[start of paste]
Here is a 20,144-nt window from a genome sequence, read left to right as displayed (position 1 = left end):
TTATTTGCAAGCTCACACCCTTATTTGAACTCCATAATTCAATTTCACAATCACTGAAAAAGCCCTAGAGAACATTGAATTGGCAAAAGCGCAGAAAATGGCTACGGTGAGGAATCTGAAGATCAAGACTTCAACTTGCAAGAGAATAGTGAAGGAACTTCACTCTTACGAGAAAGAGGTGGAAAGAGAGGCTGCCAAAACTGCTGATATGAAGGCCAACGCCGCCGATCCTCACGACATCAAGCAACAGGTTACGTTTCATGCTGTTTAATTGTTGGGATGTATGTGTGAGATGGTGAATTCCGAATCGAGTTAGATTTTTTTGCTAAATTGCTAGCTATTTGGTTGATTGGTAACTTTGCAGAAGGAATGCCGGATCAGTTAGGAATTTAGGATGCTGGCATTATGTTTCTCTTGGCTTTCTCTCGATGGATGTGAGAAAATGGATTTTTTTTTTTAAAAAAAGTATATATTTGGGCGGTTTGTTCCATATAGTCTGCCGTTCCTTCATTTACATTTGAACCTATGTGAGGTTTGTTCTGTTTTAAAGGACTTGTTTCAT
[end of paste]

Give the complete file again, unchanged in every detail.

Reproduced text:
Here is a 20,144-nt window from a genome sequence, read left to right as displayed (position 1 = left end):
TTATTTGCAAGCTCACACCCTTATTTGAACTCCATAATTCAATTTCACAATCACTGAAAAAGCCCTAGAGAACATTGAATTGGCAAAAGCGCAGAAAATGGCTACGGTGAGGAATCTGAAGATCAAGACTTCAACTTGCAAGAGAATAGTGAAGGAACTTCACTCTTACGAGAAAGAGGTGGAAAGAGAGGCTGCCAAAACTGCTGATATGAAGGCCAACGCCGCCGATCCTCACGACATCAAGCAACAGGTTACGTTTCATGCTGTTTAATTGTTGGGATGTATGTGTGAGATGGTGAATTCCGAATCGAGTTAGATTTTTTTGCTAAATTGCTAGCTATTTGGTTGATTGGTAACTTTGCAGAAGGAATGCCGGATCAGTTAGGAATTTAGGATGCTGGCATTATGTTTCTCTTGGCTTTCTCTCGATGGATGTGAGAAAATGGATTTTTTTTTTTAAAAAAAGTATATATTTGGGCGGTTTGTTCCATATAGTCTGCCGTTCCTTCATTTACATTTGAACCTATGTGAGGTTTGTTCTGTTTTAAAGGACTTGTTTCAT